On the sale circuit


When my wife and I were making plans for setting up at a one-day, multi-vendor yard sale that took place last Saturday near Houston, it seemed only natural to comply when Jamie indicated he wanted to come along.

The Big Lug has spent more than his share of time in yard sale and flea market environments and you could say he knows his way around the used merchandise block. Heck, the whole pre-owned thing is in his blood; I even got him from a used dog store in southern California (a.k.a. the “pound” in Oceanside).

“Hey, I’m no pound dog.”

“Oh, sorry boy.”

“That was a spa for high-end dogs awaiting new owners that just so happened to have overnight accommodations.”

“Gotcha. I’ll try to remember that.”

Anyway, overly sensitive Corgis notwithstanding, we loaded up the truck with our saleable goods and display tables, headed into town to the location of the sale, and got set up.

Probably because the temperature was a bit on the cool side for a day in early June, things started out kind of slow. But that can happen even on a perfect day; you just never know in the world of yard sales.

Nevertheless, Jamie wasn’t deterred by the overcast conditions, and went to work engaging customers who stopped by our temporary little store. Sometimes he gets a little carried away, but I appreciate his enthusiasm and try not to curb it.

“Don’t overlook that folding wooden deck chair sitting over there. And that round, flower-pattern butter dish sure would look good on your dining room table. It’s made in USA, you know.”

Jamie and his sidekick Doug Davison.

As the sun burned through the cloud cover and a cool wind gave way to a warm breeze, more cars began to come and go from the parking lot and more bodies circulated around the area. By the time we packed back up, we hadn’t made a killing, but we had managed to trade several things for dollars.

Having Jamie there didn’t hurt. Whether he’s trying to close a deal, or just hanging out doing his horizontal dog impression, just having him around is usually beneficial in helping people feel at ease as they approach our price-tag-bearing stuff. His mere presence seems to sort of break the ice and make people smile, which in turn helps them feel good about their surroundings, and ultimately more likely to carry away a set of matching wooden salad bowls, a rusty snaffle bit, or a VHS copy of “Citizen Kane.”

To be sure, Jamie is aware of his role and doesn’t take it lightly. But he also keeps things in perspective and remains humble.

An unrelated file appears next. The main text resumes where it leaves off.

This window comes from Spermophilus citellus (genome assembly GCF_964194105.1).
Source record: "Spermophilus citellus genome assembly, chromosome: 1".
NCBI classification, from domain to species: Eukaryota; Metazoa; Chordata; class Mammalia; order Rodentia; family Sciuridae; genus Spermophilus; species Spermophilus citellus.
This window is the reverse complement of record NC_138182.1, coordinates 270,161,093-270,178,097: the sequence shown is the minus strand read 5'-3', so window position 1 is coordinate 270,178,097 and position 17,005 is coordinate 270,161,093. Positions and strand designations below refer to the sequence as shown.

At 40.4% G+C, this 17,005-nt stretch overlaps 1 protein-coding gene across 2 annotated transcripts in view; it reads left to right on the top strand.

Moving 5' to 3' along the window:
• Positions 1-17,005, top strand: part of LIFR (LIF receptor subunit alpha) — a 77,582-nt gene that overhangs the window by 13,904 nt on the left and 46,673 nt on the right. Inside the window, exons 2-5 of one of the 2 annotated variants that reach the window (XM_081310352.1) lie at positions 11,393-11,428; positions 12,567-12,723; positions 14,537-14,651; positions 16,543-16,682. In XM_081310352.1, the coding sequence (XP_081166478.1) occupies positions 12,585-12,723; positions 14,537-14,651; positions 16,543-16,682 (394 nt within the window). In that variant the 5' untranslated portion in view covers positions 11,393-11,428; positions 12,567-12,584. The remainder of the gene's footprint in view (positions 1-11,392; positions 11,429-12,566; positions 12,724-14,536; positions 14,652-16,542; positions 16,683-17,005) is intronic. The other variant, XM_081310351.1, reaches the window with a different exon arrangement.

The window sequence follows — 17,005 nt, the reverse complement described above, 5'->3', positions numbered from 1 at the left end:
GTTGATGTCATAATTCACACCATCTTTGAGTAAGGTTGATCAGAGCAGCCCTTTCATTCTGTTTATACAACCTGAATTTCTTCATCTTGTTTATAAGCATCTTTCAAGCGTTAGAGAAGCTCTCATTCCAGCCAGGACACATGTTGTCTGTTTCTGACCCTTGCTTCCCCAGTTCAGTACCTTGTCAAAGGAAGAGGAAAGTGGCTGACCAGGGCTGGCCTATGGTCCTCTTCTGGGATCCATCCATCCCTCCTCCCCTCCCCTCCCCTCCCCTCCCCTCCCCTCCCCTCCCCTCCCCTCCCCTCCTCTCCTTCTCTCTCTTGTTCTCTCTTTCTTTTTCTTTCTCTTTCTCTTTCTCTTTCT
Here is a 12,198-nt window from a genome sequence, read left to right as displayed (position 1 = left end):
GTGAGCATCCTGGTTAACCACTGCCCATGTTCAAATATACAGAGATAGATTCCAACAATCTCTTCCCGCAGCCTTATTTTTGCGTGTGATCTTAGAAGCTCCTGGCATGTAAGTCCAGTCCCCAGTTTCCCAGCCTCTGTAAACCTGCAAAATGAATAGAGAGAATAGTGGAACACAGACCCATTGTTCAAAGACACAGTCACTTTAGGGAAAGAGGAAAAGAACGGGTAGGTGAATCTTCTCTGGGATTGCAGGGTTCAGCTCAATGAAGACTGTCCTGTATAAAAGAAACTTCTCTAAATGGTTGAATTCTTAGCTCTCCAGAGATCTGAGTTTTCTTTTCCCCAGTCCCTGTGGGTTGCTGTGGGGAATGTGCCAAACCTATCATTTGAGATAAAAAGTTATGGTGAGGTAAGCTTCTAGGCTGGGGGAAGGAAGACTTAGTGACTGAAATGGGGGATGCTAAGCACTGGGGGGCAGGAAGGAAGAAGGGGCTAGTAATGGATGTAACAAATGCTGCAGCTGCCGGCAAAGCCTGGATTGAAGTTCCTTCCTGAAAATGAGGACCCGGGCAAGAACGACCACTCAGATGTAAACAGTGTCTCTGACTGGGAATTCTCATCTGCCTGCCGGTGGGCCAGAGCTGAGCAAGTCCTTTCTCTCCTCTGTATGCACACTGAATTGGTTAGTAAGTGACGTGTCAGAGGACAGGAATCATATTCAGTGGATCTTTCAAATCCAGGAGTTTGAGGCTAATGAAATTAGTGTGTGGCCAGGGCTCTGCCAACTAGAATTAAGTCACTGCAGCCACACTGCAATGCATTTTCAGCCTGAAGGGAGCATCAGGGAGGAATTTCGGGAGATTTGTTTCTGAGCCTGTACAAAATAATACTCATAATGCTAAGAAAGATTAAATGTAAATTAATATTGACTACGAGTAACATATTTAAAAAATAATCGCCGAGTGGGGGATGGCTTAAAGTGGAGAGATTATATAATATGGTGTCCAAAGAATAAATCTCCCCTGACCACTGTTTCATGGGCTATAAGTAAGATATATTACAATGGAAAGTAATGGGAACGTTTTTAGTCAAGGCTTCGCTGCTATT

“I like ‘em to feel welcome. I think it’s cool that me being me can make that happen.”

“You do have that knack, big man. I think it’s a combination of your odd shape and that silly smile on your snout.”

“I like it when I roll over and they rub the underside of my odd shape.”

While he’s content being the mascot of our set-up and a doggone good sales-canine, Jamie figures a trip to an outdoor sale wouldn’t be complete without taking the opportunity to sniff out some of the best bargains being offered by other vendors. Of course, dogs are well known to have an ultra-keen sense of smell, so he can discern a whole lot about the history of a cast-iron skillet, an 8-track tape copy of a Perry Como album, or a porcelain Daffy Duck figurine simply by sampling the ancient odors permanently engrained in them.

When we took a walk around the other vendors’ set ups, it didn’t take long for the Big Lug to identify his favorite items.

“This old puzzle smells like it was once put together in a kitchen where lots of butter was used for cooking. And that pair of shoes over there must have been worn by someone who worked in a greasy fast-food joint. Mmmm…butter and grease. That’s the good stuff – along with scrambled eggs, chicken strips, cooked squash, oatmeal cookies, apple sauce…”

“OK, OK, you like all forms of food. Got it.”

As is always part of the deal, there were many things we didn’t sell that day, like the pig pillow, the wooden desktop bookstand or the 10-pound, 2,663-page Webster’s Third New International Dictionary (copyright 1993, with a bio of Noah Webster on the final page).

But that’s OK, the right person for each item might show up the next time we set up. Sometimes it just takes someone who’s thinking outside the box, and realizes a unique object like a giant book of words could potentially serve multiple purposes, like child booster seat or truck scale counter-weight.

And sometimes, you just have to be patient to achieve a proper return on an investment like the big Webster’s. Jamie completely understands that.

“That thing’s worth five times more than what it was marked at, anyway. Of course, I realize the market for an item like that is probably greater in the big cities. But still, you can’t come here and expect to walk way with something like that for a buck-fifty.”

“I agree, boy.”

Another thing Jamie knows is that you don’t set up at an outdoor sale thinking you’ll come away sold out. You do it simply hoping to take home less than you brought.

“Yeah, and there’s always next time.”

So true, Jamie. So true.

Doug Davison is a writer, photographer and newsroom assistant for the Houston Herald. Jamie is a big ol’ Welsh Corgi. Email:  ddavison@houstonherald.com.

Jamie with a couple of his items at a yard sale last weekend in Houston. “I could probably let the ice cream dish go for a buck, but I’m firm at three dollars on the miniature thermos.”